Manila, Sept. 7 — More than 879,000 Filipinos died in 2021, the year which the Commission on Population and Development (PopCom) described as the deadliest in Philippine history.
Undersecretary Juan Antonio Perez III, PopCom executive director, said a total of 879,429 deaths were reported by the Philippine Statistics Authority (PSA) last year and this translated to around 2,700 deaths daily in 2021.
Quoting its own observation and analysis over the years, Perez said there were only one to five percent increase in mortality rate in normal years but in 2021, the increase ballooned to 43 percent compared to 2020.
Translated into figure, the reported death in 2021 is 265,493 higher than in 2020 which recorded a total of 613,936 deaths.
Perez said that it was in September which had the most number of deaths in 2021 when a total of 119,758 Filipinos perished-which means that 3,992 Filipinos died daily in that month or almost three deaths per minute.
Deaths And The Covid factor
Since the first Covid-19 case was reported in the country, there have been a total of 146,137 deaths reported as a result of the deadly virus.
In 2020, there were 30,188 Covid-related deaths reported in the country. In 2021, it ballooned to a total of 105,723.
From January 1 to May 21 in 2022, a total of 10,226 Covid-related deaths were already reported.
Perez said Covid-19 is indeed a major factor in the excess mortalities in the country in 2021.
Meanwhile, deaths due to malnutrition also increased by 47 percent.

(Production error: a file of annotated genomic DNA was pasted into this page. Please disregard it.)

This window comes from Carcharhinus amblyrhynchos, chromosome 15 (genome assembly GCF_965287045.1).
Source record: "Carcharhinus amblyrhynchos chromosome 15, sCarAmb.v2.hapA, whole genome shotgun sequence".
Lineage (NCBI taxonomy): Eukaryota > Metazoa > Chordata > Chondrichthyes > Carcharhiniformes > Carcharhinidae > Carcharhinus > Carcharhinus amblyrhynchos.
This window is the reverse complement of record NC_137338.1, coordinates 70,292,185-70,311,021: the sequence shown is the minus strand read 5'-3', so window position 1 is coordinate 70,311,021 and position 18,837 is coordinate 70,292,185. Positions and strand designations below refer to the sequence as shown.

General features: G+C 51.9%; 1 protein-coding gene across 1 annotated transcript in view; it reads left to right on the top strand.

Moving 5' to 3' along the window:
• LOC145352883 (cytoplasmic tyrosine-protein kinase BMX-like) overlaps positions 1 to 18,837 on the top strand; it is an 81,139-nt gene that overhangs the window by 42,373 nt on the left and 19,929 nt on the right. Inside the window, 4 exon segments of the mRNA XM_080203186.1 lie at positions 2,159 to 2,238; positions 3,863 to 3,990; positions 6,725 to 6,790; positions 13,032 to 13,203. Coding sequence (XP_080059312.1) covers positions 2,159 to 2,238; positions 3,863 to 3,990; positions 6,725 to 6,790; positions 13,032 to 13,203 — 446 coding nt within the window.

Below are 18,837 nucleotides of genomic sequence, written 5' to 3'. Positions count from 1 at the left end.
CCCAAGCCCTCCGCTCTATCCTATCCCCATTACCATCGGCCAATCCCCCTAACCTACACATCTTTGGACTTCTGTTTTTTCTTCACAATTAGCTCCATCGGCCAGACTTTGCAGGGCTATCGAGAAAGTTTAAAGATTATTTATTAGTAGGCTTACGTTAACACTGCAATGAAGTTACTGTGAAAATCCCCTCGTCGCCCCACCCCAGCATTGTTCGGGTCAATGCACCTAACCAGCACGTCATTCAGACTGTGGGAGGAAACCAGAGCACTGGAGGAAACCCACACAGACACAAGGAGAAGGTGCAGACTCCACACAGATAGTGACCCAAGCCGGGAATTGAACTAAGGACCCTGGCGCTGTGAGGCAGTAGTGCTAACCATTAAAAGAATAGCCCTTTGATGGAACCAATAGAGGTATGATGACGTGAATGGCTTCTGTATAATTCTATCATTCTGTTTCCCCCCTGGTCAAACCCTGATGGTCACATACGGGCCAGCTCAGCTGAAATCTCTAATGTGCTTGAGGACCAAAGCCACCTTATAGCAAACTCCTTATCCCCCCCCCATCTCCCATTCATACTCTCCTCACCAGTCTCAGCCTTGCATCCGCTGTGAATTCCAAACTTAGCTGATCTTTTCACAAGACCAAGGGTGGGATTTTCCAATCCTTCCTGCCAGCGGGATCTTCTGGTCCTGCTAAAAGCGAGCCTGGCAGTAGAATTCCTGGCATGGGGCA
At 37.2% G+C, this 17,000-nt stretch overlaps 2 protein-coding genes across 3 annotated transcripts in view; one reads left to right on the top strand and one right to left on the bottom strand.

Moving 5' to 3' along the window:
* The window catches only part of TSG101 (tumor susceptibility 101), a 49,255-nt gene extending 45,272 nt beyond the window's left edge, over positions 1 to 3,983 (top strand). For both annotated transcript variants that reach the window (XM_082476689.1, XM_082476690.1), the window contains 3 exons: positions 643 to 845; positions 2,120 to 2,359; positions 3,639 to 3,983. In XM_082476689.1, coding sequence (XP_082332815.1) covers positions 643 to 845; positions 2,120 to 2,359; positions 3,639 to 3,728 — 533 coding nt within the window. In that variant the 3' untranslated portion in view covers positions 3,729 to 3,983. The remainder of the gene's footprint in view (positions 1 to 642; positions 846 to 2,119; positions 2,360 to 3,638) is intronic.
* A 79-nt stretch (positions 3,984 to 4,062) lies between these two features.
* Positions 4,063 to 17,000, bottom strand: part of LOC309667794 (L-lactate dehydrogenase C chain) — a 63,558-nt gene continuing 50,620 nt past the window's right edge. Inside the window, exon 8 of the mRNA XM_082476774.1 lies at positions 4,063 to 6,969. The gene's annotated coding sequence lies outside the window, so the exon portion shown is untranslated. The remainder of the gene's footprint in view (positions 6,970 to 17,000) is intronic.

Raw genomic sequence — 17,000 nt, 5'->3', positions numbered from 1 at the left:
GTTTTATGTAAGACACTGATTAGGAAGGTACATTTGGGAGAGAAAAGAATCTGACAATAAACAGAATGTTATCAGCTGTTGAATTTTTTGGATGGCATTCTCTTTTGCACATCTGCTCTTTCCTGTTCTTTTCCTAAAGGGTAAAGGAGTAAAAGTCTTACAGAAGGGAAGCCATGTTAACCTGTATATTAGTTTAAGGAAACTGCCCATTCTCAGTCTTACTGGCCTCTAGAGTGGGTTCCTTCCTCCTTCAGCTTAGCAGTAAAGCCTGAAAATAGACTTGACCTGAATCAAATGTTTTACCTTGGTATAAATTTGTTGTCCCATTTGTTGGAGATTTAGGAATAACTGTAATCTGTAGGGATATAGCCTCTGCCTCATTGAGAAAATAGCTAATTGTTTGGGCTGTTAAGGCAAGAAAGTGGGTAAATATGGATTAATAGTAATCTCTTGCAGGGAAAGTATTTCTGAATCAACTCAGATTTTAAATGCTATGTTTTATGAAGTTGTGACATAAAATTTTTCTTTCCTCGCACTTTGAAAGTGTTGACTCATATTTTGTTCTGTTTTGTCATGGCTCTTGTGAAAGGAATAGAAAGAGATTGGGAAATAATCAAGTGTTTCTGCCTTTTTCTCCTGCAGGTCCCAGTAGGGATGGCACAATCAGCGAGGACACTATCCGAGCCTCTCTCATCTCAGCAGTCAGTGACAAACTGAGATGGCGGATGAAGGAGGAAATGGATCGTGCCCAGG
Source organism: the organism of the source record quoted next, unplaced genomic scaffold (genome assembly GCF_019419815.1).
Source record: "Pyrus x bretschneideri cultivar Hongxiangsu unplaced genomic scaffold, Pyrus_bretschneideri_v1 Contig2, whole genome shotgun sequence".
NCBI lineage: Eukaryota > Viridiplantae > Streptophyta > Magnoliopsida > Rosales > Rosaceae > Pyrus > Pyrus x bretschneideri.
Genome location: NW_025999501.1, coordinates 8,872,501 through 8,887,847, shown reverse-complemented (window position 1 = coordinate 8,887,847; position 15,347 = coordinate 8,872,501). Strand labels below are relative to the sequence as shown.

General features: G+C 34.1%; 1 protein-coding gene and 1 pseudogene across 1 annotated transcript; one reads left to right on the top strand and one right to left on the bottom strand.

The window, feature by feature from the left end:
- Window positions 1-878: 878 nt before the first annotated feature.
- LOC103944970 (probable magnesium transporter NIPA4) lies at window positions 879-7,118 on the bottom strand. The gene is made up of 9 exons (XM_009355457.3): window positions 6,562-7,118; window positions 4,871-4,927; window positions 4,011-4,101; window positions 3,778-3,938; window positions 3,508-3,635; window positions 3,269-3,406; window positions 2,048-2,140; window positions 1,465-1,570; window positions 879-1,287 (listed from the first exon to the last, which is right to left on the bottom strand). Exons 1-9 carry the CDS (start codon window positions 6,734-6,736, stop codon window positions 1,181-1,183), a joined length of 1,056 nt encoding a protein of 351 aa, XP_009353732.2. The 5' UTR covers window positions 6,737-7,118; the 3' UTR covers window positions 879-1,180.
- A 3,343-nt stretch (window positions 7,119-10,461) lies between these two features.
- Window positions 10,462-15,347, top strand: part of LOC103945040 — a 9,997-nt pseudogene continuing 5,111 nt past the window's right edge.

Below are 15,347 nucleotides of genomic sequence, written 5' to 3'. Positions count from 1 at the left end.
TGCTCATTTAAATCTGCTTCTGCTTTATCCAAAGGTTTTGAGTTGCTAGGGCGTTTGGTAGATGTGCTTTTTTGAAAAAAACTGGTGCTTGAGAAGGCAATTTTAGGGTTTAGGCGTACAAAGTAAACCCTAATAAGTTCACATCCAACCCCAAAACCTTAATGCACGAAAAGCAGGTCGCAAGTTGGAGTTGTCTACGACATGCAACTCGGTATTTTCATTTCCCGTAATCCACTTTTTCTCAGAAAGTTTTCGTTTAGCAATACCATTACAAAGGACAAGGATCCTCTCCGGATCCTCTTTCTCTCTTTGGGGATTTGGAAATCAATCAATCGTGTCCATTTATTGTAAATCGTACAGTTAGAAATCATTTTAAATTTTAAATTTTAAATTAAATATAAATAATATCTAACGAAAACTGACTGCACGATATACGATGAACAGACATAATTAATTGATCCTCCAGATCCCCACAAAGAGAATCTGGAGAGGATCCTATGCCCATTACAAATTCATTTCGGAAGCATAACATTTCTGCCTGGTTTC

Poor health care system
Even before Covid-19 started claiming lives in the country, the PopCom has already noted a high excess mortalities due to health-related matters.
Among them are heart attacks, cerebrovascular disease or referred to as strokes, diabetes and hypertension.
Perez explained that these illnesses are among the top causes of deaths in the country over the years.
If deaths related to these illnesses are combined, the PopCom said it accounted for a total of 159,770 deaths in 2021.
Perez said they also recorded an increase in the mortality rate for the four diseases in 2021- 29.7 percent high for heart attack in 2021 compared to 2020, 15.3 percent increase for strokes, 21 percent increase for diabetes and 31.5 percent increase for hypertension.
“Many of the diseases that caused increased mortality are preventable at the primary level of care, but the health system was not flexible enough to treat and care for both COVID and non-COVID patients,” said Perez.
Since the Philippine health health system remains severely challenged in 2021, Perez said there is a need for more resources to address the problem of mortality in the country.
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